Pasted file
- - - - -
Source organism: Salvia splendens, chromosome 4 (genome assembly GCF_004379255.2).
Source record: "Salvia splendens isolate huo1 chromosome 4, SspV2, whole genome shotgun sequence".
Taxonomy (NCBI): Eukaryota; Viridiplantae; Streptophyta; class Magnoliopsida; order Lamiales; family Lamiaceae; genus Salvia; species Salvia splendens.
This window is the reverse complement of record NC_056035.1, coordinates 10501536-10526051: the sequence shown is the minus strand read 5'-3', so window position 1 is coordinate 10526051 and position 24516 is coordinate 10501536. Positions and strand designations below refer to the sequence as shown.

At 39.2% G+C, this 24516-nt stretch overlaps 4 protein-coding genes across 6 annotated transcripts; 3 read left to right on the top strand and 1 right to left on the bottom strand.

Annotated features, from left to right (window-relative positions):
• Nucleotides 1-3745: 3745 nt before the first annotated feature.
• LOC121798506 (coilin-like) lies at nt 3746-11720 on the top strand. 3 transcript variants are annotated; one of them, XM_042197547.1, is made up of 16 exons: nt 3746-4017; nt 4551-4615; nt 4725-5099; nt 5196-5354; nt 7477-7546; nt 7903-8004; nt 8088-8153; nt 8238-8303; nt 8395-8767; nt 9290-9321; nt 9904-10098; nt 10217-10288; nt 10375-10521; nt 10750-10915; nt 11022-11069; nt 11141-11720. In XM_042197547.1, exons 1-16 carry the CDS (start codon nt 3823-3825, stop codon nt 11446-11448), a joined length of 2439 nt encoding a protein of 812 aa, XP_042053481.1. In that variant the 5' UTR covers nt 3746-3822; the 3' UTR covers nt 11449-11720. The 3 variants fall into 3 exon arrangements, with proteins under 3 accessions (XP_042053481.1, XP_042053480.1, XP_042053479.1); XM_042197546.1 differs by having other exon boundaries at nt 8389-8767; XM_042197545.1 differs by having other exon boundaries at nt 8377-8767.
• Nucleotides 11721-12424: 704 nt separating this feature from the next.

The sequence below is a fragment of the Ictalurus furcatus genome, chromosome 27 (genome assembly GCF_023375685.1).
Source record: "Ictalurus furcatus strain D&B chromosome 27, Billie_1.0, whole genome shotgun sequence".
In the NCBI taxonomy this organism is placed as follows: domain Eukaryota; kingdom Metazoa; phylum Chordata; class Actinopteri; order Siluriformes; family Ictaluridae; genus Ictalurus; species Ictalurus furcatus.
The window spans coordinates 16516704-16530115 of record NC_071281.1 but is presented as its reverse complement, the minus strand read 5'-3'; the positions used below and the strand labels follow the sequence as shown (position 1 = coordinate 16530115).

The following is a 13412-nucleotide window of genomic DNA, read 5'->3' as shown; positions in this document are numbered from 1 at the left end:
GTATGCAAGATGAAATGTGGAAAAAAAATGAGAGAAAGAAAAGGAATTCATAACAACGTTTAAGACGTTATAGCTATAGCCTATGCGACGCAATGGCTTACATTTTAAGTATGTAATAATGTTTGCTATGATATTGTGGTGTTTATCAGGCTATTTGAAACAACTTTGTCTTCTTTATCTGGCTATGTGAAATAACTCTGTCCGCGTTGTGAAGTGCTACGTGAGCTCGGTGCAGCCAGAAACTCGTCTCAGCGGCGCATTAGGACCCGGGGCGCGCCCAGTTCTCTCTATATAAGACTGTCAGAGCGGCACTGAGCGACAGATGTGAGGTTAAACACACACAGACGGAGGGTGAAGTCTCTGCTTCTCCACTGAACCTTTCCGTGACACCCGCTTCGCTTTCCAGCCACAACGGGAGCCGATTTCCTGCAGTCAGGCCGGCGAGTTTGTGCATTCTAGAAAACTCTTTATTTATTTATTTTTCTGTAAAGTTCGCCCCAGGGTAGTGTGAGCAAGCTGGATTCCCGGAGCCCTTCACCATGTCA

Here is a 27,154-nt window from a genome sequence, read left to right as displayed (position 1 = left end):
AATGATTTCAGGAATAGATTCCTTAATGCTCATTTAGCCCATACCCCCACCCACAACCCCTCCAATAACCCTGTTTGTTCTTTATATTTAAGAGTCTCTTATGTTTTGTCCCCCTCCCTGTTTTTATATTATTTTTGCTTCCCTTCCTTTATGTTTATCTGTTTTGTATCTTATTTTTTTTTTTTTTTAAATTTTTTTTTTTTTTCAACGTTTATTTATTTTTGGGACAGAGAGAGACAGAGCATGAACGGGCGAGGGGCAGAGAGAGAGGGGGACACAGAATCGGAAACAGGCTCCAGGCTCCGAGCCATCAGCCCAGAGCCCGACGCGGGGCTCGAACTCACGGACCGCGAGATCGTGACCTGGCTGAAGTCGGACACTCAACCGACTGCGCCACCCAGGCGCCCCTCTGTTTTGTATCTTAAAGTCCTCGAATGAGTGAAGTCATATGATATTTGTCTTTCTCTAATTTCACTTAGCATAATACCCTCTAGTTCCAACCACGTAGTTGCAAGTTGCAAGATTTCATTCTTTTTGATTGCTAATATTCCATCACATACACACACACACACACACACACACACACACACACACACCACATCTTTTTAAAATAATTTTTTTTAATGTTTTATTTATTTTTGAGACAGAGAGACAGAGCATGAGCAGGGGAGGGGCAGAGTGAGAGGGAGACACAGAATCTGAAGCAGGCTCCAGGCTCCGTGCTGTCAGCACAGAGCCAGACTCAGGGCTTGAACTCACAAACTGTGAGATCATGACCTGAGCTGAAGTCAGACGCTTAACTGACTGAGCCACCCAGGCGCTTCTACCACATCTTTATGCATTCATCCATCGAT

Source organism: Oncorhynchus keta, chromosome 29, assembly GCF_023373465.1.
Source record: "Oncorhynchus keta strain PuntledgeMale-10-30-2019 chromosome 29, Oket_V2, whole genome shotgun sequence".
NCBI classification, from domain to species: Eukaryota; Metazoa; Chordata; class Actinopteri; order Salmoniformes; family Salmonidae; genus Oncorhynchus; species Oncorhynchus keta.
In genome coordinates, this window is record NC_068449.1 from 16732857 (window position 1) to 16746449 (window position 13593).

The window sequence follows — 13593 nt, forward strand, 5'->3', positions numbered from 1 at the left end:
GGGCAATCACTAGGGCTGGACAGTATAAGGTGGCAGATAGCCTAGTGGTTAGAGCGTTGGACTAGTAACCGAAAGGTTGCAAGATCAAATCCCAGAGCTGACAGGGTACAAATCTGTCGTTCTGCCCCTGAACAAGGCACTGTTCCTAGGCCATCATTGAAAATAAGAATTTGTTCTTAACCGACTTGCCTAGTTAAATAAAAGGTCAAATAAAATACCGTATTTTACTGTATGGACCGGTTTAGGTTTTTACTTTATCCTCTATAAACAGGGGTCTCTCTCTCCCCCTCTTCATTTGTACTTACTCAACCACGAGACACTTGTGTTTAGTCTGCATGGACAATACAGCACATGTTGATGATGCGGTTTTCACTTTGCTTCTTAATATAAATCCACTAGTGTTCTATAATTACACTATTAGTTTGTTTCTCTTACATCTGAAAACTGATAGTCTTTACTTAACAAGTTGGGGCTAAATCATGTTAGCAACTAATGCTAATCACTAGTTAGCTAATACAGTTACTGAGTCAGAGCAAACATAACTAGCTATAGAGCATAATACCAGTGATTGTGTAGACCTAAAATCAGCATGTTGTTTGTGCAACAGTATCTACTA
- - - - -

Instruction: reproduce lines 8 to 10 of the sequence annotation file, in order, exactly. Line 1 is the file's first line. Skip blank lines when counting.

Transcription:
• LOC121798506 (coilin-like) lies at nt 3746-11720 on the top strand. 3 transcript variants are annotated; one of them, XM_042197547.1, is made up of 16 exons: nt 3746-4017; nt 4551-4615; nt 4725-5099; nt 5196-5354; nt 7477-7546; nt 7903-8004; nt 8088-8153; nt 8238-8303; nt 8395-8767; nt 9290-9321; nt 9904-10098; nt 10217-10288; nt 10375-10521; nt 10750-10915; nt 11022-11069; nt 11141-11720. In XM_042197547.1, exons 1-16 carry the CDS (start codon nt 3823-3825, stop codon nt 11446-11448), a joined length of 2439 nt encoding a protein of 812 aa, XP_042053481.1. In that variant the 5' UTR covers nt 3746-3822; the 3' UTR covers nt 11449-11720. The 3 variants fall into 3 exon arrangements, with proteins under 3 accessions (XP_042053481.1, XP_042053480.1, XP_042053479.1); XM_042197546.1 differs by having other exon boundaries at nt 8389-8767; XM_042197545.1 differs by having other exon boundaries at nt 8377-8767.
• Nucleotides 11721-12424: 704 nt separating this feature from the next.

The sequence below is a fragment of the Ictalurus furcatus genome, chromosome 27 (genome assembly GCF_023375685.1).